The rank is but the guinea's stamp,
    The man's the gowd for a' that.

    What though on hamely fare we dine,
    Wear hoddin grey, an' a' that?
    Gie fools their silks, and knaves their wine,
    A man's a man for a' that.
    For a' that, an' a' that,
    Their tinsel show, an' a' that,
    The honest man, tho' e'er sae poor,
    Is king o' men for a' that.

    Ye see yon birkie ca'd a lord,
    Wha struts, an' stares, an' a' that;
    Tho' hundreds worship at his word,
    He's but a coof for a' that.
    For a' that, an' a' that,
    His ribband, star, an' a' that,
    The man o' independent mind
    He looks an' laughs at a' that.

    A price can mak a belted knight,
    A marquise, duke, an' a' that;
    But an honest man's aboon his might,
    Gude faith, he maunna fa' that!
    For a' that, an' a' that,
    Their dignities an' a' that,
    The pith o' sense, an' pride o' worth,
    Are higher rank than a' that.

    Then let us pray that come it may,
    (As come it will for a' that,)
    That Sense and Worth, o'er a' the earth,
    Shall bear the gree, an' a' that.
    For a' that, an' a' that,
    That man to man, the world o'er,
    Shall brithers be for a' that.

  10. The Lumberjack

    by Douglas Malloch

    An untamed creature of the forest wilds,
    He lives to that wild place a soul akin—
    A man whose days are often steeped in sin,
    And yet whose heart is tender as a child's.

    His strength is like the strength of mighty pines,
    His outward form a bark of many scars;
    His head he carries proudly in the stars,
    The while his feet are meshed in tangled vines.

    Calamities throw viselike tendrils out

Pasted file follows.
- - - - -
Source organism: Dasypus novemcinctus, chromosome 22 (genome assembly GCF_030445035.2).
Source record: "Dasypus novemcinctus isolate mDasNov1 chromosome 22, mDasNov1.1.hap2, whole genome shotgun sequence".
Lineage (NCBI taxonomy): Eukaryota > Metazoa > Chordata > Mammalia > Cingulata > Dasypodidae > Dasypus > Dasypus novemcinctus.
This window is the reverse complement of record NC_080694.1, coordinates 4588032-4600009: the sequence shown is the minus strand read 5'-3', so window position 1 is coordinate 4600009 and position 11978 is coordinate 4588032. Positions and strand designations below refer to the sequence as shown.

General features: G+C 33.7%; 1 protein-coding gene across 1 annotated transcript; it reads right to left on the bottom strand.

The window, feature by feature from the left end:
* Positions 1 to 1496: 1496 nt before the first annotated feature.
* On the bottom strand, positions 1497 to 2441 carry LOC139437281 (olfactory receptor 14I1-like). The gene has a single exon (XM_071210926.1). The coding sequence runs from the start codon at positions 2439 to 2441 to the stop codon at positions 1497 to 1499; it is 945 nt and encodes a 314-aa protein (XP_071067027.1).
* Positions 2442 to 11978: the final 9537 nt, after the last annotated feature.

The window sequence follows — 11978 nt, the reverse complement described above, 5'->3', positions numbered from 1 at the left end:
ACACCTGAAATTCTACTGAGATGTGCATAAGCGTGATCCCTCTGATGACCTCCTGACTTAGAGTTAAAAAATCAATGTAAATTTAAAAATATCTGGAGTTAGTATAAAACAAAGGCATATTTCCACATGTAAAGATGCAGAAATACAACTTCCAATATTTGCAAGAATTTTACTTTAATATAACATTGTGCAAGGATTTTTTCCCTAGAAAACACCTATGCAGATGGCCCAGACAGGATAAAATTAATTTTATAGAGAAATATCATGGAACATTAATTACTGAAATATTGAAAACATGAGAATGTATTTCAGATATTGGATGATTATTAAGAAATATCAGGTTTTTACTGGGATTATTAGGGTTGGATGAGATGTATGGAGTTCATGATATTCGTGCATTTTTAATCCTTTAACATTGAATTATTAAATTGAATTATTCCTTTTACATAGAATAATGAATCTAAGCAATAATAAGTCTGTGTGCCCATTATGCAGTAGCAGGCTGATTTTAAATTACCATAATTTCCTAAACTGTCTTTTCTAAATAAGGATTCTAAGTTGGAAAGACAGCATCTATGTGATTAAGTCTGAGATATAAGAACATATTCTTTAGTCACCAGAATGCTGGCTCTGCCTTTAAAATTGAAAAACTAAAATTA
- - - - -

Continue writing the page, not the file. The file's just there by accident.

To seize him in their hindering embrace;
    The thorns of wrong whip sharply in his face
    And poisoned things encompass him about.

    He braves disease, the storm, the falling tree,
    The mad, quick water that would hold and drown;
    But all earth's terrors cannot bear him down
    Or make this man of dangers bend the knee.

    He breathes the air the sturdy maple breathes,
    He walks the soil the selfsame maple feeds;
    To forest sources looks he for his needs—
    Oh, where are trees and men like unto these?

  11. Heroes of the "Titanic"

    by Henry van Dyke

    Honour the brave who sleep
    Where the lost "Titanic" lies,
    The men who knew what a man must do
    When he looks Death in the eyes.

    "Women and children first,"—
    Ah strong and tender cry!
    The sons whom women had borne and nursed,
    Remembered,—and dared to die.

    The boats crept off in the dark:
    The great ship groaned: and then,—
    O stars of the night, who saw that sight,
    Bear witness, These were men!

We want great men who, when fortune frowns, will not be discouraged.

– Henry Knox, Colonel in the Continental Army
written to his wife after the Battle of Long Island on Aug 27, 1776